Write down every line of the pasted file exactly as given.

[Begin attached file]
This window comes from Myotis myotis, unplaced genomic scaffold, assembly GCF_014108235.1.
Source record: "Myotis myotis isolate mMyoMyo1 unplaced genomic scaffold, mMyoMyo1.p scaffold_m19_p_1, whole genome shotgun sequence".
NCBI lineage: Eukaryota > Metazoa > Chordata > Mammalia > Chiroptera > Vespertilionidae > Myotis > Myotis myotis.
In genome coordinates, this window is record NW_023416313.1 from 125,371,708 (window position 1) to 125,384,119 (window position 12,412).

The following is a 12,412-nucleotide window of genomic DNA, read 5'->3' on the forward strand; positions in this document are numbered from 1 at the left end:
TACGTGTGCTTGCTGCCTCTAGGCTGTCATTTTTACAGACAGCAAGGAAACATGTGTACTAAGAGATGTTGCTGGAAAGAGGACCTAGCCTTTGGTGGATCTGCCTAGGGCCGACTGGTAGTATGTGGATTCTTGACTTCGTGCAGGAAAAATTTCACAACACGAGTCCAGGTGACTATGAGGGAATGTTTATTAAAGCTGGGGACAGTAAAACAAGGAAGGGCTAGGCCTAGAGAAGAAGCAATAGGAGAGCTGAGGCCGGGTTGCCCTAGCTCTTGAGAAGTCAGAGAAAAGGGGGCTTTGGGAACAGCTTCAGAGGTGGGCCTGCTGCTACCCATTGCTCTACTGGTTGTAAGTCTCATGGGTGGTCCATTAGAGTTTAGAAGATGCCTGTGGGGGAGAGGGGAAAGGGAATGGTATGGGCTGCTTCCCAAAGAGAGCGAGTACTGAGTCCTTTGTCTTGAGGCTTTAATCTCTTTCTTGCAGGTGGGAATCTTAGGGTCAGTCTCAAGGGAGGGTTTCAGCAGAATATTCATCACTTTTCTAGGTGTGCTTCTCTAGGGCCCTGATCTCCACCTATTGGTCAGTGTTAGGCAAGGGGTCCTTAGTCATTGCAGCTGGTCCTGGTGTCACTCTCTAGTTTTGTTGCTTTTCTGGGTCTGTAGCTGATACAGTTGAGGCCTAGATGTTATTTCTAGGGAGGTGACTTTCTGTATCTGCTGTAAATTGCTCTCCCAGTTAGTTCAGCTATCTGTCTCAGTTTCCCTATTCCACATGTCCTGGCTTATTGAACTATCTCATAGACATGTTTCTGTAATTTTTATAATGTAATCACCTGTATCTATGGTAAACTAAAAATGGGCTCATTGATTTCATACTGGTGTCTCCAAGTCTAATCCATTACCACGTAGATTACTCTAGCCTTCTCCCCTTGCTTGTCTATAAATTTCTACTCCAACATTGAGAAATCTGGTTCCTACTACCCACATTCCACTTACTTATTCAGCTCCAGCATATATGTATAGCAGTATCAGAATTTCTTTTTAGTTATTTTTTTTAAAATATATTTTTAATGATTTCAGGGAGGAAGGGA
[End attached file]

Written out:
This window comes from Myotis myotis, unplaced genomic scaffold, assembly GCF_014108235.1.
Source record: "Myotis myotis isolate mMyoMyo1 unplaced genomic scaffold, mMyoMyo1.p scaffold_m19_p_1, whole genome shotgun sequence".
NCBI lineage: Eukaryota > Metazoa > Chordata > Mammalia > Chiroptera > Vespertilionidae > Myotis > Myotis myotis.
In genome coordinates, this window is record NW_023416313.1 from 125,371,708 (window position 1) to 125,384,119 (window position 12,412).

The following is a 12,412-nucleotide window of genomic DNA, read 5'->3' on the forward strand; positions in this document are numbered from 1 at the left end:
TACGTGTGCTTGCTGCCTCTAGGCTGTCATTTTTACAGACAGCAAGGAAACATGTGTACTAAGAGATGTTGCTGGAAAGAGGACCTAGCCTTTGGTGGATCTGCCTAGGGCCGACTGGTAGTATGTGGATTCTTGACTTCGTGCAGGAAAAATTTCACAACACGAGTCCAGGTGACTATGAGGGAATGTTTATTAAAGCTGGGGACAGTAAAACAAGGAAGGGCTAGGCCTAGAGAAGAAGCAATAGGAGAGCTGAGGCCGGGTTGCCCTAGCTCTTGAGAAGTCAGAGAAAAGGGGGCTTTGGGAACAGCTTCAGAGGTGGGCCTGCTGCTACCCATTGCTCTACTGGTTGTAAGTCTCATGGGTGGTCCATTAGAGTTTAGAAGATGCCTGTGGGGGAGAGGGGAAAGGGAATGGTATGGGCTGCTTCCCAAAGAGAGCGAGTACTGAGTCCTTTGTCTTGAGGCTTTAATCTCTTTCTTGCAGGTGGGAATCTTAGGGTCAGTCTCAAGGGAGGGTTTCAGCAGAATATTCATCACTTTTCTAGGTGTGCTTCTCTAGGGCCCTGATCTCCACCTATTGGTCAGTGTTAGGCAAGGGGTCCTTAGTCATTGCAGCTGGTCCTGGTGTCACTCTCTAGTTTTGTTGCTTTTCTGGGTCTGTAGCTGATACAGTTGAGGCCTAGATGTTATTTCTAGGGAGGTGACTTTCTGTATCTGCTGTAAATTGCTCTCCCAGTTAGTTCAGCTATCTGTCTCAGTTTCCCTATTCCACATGTCCTGGCTTATTGAACTATCTCATAGACATGTTTCTGTAATTTTTATAATGTAATCACCTGTATCTATGGTAAACTAAAAATGGGCTCATTGATTTCATACTGGTGTCTCCAAGTCTAATCCATTACCACGTAGATTACTCTAGCCTTCTCCCCTTGCTTGTCTATAAATTTCTACTCCAACATTGAGAAATCTGGTTCCTACTACCCACATTCCACTTACTTATTCAGCTCCAGCATATATGTATAGCAGTATCAGAATTTCTTTTTAGTTATTTTTTTTAAAATATATTTTTAATGATTTCAGGGAGGAAGGGA